There are also numerous quotes of her that are often repeated, like the one where she said: No one ever told me I was pretty when I was a little girl. All little girls should be told they’re pretty, even if they aren’t.’

Even though her death had been classified as a suicide by an overdose, there are different conspiracy theories surrounding it, because of the fact that she was linked to J.F. Kennedy, and her house was found to be bugged when the new owners moved into it.

PERSONAL LIFE

I knew I belonged to the public and to the world, not because I was talented or even beautiful, but because I never had belonged to anything or anyone else’, Marilyn said.

She was very aware of the solitude the fame brings a person. She suffered from depression, on-and-off, and was afraid she would end up in a mental institution like her mother. At the rise of her career, she became dependent on anti-depressants, that she often mixed with alcohol in order to sleep better. She soon needed drugs to both pick her up and wind her down. She became known for being late to work and unreliable.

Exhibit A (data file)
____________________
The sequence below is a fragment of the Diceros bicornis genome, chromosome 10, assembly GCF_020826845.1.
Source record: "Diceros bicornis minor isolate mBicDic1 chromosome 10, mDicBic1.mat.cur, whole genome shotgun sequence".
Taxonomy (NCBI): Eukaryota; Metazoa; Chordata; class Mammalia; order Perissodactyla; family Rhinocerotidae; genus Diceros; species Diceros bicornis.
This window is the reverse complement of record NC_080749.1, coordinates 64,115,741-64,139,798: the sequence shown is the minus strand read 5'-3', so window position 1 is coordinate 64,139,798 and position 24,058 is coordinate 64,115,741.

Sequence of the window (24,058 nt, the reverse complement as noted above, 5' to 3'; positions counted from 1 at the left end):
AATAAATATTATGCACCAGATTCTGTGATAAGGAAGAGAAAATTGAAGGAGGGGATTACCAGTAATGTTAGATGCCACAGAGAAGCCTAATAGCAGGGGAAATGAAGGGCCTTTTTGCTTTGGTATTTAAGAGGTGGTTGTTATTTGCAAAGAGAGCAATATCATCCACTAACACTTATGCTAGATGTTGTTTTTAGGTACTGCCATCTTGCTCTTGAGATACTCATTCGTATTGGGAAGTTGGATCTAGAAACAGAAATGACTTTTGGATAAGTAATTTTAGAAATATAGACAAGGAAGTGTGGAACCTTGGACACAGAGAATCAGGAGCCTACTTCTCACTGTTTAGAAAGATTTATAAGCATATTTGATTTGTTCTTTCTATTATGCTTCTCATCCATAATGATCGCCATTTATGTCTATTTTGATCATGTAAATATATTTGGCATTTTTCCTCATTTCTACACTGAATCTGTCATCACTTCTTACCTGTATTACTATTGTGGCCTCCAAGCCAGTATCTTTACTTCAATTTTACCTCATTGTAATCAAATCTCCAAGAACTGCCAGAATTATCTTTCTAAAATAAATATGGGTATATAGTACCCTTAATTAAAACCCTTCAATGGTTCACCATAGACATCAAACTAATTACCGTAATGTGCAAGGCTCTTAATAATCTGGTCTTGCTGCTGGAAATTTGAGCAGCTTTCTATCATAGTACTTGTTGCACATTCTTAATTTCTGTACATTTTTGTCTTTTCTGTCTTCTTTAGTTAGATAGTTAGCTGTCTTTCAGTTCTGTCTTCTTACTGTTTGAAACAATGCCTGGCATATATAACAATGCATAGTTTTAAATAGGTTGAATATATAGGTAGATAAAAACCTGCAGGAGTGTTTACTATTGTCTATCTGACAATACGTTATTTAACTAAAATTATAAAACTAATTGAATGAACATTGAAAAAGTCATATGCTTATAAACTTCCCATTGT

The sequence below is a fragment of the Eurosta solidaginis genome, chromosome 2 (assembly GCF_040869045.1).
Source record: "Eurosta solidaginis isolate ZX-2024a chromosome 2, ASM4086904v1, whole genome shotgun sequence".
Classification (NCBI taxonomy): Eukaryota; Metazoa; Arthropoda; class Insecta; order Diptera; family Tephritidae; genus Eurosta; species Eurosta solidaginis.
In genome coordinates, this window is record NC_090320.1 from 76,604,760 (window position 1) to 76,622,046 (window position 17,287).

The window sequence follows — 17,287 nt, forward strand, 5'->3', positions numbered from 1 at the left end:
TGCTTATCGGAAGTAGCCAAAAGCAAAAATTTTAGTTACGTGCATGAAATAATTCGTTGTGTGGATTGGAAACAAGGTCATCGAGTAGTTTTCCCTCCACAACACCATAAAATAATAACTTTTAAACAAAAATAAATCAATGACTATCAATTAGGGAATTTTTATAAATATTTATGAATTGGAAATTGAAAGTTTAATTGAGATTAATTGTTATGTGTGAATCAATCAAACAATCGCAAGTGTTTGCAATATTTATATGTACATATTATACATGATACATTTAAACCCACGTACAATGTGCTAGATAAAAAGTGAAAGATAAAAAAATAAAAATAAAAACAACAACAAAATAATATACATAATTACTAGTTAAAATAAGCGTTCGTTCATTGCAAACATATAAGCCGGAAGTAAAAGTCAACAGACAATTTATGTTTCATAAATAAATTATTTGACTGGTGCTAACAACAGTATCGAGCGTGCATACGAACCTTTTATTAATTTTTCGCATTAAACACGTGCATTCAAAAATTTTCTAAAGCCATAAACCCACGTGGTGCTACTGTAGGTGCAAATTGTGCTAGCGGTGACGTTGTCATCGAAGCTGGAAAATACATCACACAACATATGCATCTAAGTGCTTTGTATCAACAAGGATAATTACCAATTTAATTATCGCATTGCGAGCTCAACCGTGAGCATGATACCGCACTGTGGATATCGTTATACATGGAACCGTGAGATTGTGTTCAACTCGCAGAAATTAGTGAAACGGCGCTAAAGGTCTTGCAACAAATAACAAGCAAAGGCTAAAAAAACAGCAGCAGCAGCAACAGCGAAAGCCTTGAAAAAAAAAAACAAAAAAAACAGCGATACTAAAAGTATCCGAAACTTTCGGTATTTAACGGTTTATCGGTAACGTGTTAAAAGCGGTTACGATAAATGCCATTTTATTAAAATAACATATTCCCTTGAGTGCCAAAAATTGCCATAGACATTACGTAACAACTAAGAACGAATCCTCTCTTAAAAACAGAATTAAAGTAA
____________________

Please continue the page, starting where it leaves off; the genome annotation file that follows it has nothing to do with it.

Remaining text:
But all she ever wanted was a baby, and that was something that just wasn’t happening, as she suffered from endometriosis. She had a few miscarriages and a termination because of her condition.

After her first divorce, Marilyn had numerous relationships with men from the show-business, like Elia Kazan and Marlon Brando. In 1952, she met Joe DiMaggio, then a retired baseball player. The couple got married in 1954, only to separate nine months later. ‘I didn’t want to give up my career, and that’s what Joe wanted me to do most of all’, she said. Joe DiMaggio stayed in her life, helping her when she needed help, and was the one to take care of her funeral and arrange fresh flowers to be laid on her crypt for years. In 1955, she became involved with the playwright Arthur Miller, who was being investigated by the FBI for the allegations of communism. Reportedly, FBI also opened a file on her. When Marilyn decided to marry Miller, she converted to Judaism, which resulted in all her films being banned in Egypt. The couple divorced in 1961 and Marilyn moved back to California where she bought a house.

On August 5, 1962, Marilyn was found dead by her psychiatrist, behind a closed bedroom door, laying naked in her bed, with a telephone in her hand. She was thirty-six years old.

Books:

  • My Story by Marilyn Monroe

LINKS:


Written by: Tamara Djordjevic